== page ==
The John Muir Trail’s 220 miles are the prize of the Sierra Nevada and many say of the whole PCT. It’s not surprising given that there isn’t a wasted moment from when the trail rises above the calamity of Yosemite Valley till topping out on Mt. Whitney and descending down the 99 switchbacks to Whitney Portal. The trail winds it’s way through an all-star roster of parks and wilderness areas including: Yosemite National Park, Yosemite Wilderness, Inyo National Forest, Ansel Adams Wilderness, Sierra National Forest, Devils Postpile National Monument, John Muir Wilderness, Kings Canyon National Park, Sequoia National Park, and Sequoia and Kings Canyon Wilderness. The mountainous landscape lends itself to panoramas, but there are also plenty of critters in the mountains. On my trip the most notable sightings were a white-tailed jackrabbit, an american pika, many mule deer and yellow-bellied marmots, a few grouse, and plenty of birds and trout. There were also a good number of fellow hikers on the Pacific Crest Trail hiking north who were always willing to trade details on the conditions at their last pass.
Map Overview (zoom to see highlighted trail)
Hiking the JMT requires a permit ($5 + $5/Person), which if you’re hiking from North to South must be obtained in Yosemite National Park. Due to the popularity and low reservation cost of the JMT it’s best to reserve as far in advance as possible (although, if your departure date is flexible, Yosemite resells permits at the wilderness center that remain unclaimed at 10am of that day). The hike from Yosemite south can only be started from four trailheads with limited numbers and the total number of people leaving for Donahue Pass cannot exceed 45 persons per day. The ideal and “true” starting point is at the Happy Isles Trailhead deep in Yosemite Valley. This can sound rather complicated, but the park has a daily updated PDF with a color coded table that makes it very simple. Just scroll down in the PDF, where you’ll see the available dates for Happy Isles and Donahue Pass indicated by cells in the table with a green background. Once you’ve located a date that works, call the office and reserve the time. The Yosemite Wilderness Permit Station is open from 8am to 5pm, and is hard to find, so look at the map to know it’s location in advance if arriving in the afternoon. Bear canisters are also available to rent for $5 at the Wilderness Station with no need for a reservation.
Maps and Planning
Tom Harrison JMT Map Set. $18. Purchase.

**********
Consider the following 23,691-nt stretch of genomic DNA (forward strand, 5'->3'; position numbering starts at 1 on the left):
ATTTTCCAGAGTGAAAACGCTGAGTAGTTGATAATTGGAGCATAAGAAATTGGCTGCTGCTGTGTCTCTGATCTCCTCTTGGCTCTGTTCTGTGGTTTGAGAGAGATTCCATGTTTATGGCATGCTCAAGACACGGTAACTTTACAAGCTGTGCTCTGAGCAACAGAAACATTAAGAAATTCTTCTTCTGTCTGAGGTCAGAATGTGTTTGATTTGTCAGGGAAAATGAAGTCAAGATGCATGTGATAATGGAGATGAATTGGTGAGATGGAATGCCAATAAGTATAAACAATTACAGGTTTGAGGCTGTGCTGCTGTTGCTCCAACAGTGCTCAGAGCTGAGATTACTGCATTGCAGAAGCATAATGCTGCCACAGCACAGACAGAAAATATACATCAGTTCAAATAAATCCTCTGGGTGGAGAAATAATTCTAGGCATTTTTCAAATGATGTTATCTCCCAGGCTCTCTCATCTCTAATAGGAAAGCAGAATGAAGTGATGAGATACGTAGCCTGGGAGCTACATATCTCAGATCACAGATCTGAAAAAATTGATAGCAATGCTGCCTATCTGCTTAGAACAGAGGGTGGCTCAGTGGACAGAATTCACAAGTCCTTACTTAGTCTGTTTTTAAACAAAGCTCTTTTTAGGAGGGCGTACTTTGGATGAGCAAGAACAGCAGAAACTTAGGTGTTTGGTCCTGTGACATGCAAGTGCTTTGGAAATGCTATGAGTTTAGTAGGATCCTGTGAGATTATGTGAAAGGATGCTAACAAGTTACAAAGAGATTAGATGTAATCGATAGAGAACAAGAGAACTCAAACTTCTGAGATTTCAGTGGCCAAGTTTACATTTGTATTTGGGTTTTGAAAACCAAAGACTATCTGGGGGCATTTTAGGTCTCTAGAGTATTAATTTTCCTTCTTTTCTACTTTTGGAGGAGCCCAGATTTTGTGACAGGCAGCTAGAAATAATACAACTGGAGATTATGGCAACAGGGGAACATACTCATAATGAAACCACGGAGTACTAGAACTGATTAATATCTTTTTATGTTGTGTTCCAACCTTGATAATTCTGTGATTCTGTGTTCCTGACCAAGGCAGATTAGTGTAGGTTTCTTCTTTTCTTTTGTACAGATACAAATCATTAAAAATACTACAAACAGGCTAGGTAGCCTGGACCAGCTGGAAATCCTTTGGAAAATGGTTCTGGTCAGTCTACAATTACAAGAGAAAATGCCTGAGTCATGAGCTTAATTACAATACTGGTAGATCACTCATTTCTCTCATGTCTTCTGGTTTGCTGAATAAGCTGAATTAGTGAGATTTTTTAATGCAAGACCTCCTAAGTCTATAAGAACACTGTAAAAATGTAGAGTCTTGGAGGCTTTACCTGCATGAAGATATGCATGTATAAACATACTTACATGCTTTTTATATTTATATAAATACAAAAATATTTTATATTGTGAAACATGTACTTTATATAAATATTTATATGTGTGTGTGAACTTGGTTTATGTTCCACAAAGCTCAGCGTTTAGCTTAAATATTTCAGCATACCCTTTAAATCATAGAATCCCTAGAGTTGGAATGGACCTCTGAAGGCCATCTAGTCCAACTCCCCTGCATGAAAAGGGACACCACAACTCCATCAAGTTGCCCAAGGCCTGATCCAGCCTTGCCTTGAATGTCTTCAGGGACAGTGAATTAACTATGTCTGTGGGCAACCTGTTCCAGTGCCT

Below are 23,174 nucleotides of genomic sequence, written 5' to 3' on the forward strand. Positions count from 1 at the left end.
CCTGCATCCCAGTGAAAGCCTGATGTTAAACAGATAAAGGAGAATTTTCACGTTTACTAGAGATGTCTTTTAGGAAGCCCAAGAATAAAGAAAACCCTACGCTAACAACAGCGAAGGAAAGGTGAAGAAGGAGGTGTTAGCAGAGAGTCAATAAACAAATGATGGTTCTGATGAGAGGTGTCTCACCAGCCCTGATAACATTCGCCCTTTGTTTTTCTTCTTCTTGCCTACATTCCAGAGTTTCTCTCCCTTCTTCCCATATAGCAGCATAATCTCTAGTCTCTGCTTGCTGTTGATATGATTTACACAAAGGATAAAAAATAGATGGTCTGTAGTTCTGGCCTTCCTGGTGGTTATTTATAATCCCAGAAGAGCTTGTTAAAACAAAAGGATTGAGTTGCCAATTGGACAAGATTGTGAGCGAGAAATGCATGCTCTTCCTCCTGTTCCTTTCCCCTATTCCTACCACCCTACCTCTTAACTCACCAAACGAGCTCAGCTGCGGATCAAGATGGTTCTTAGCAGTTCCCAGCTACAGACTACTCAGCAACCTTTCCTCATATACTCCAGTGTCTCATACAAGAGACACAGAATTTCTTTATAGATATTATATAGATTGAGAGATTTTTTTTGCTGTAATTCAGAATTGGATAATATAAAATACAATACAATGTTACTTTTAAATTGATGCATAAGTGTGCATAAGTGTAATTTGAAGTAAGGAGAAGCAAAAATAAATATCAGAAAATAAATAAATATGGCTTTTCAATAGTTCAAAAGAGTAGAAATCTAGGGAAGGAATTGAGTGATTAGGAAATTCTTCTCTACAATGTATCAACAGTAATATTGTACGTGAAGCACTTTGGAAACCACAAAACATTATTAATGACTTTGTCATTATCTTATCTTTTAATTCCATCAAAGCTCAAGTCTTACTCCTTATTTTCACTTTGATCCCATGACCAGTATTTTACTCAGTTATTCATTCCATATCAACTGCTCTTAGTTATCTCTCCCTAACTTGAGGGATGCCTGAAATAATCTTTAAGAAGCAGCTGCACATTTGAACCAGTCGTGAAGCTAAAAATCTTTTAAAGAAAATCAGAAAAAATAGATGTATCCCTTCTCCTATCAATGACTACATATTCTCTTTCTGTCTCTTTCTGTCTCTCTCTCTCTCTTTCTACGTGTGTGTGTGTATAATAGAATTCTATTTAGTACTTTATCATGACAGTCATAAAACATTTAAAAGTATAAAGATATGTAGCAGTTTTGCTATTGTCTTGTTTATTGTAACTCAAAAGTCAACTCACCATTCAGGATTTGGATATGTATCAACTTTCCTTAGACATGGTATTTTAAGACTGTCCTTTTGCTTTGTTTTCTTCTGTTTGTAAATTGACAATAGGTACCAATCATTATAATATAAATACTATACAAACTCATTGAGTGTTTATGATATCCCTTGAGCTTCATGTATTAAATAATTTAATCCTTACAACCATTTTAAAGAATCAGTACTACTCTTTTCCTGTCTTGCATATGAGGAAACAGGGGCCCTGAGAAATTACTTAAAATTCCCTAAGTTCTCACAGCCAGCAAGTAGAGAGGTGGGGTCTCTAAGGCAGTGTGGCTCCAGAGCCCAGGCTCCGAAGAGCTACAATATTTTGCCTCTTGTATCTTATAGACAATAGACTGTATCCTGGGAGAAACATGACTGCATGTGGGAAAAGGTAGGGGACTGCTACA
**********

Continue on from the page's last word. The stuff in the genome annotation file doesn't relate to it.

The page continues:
Fourteen single-sided, waterproof 8.5″ x 11″ pages. These worked perfectly, every morning I would put the current map and the next map in my pocket and consult at intersections or landmarks. It was always felt good to make it to the second map of the day.
John Muir Trail Data Book by Elizabeth Wenk. $9. Purchase.
Everything you want, nothing you don’t. Trail logistics, elevation profiles, hundreds of campsites with descriptions, maps, labeled peaks in pass panoramas, and milage from both the start and end of the trail to each campsite. Some of the campsites were tucked away off the trail and I never would have found them without this book. Just pop it in a ziplock, since unlike the Tom Harrison Maps, you can’t let this book get wet.
There are three location options with varying prices. The ideal location is John Muir Ranch, since it’s barely a detour and is at the midpoint of the hike, however they don’t open until around June 20th and it costs $70. If you’re hiking before this date the options are Reds Meadow for $40 or Vermillion Valley Resort (VVR) for $22. I chose VVR because it was further along the trail (end of day 4) and thus closer to the midpoint. It still required picking up 6 days worth of food which was decently heavy and very very difficult to fit into my rented Garcia bear canister.
If you have or can borrow a car, transportation is easy: drive to Yosemite NP and park in the lot labeled Trailhead Parking past Curry Village. There is no time limit, just don’t sleep or leave food in your car. Once you’ve finished the JMT, take a shower at the hostel in Lone Pine and hitch hike back to Yosemite. I’m a bearded 6’6″ man and for both rides it only took about twenty minutes of holding my sign before a kind soul picked me up.
If you don’t have a car, check Craigslist for rides to Yosemite.
Gear List & Food
I’ve broken gear out into a stand alone post.
Trail & Ultralight Tips
- Yosemite National Park | Leave No Trace Guidelines & Bear Canister Information
- Backpacking North | Ultralight Gear Overview
- Michael Lanza for Backpacker Magazine | Fastpacking the JMT
- Michael Lanza | Overview of Ultralight Backpacking and JMT Gear List
- JMT Hiker is a great resource for all aspects of the JMT.
- Trail to Summit | Ultimate JMT prep guide.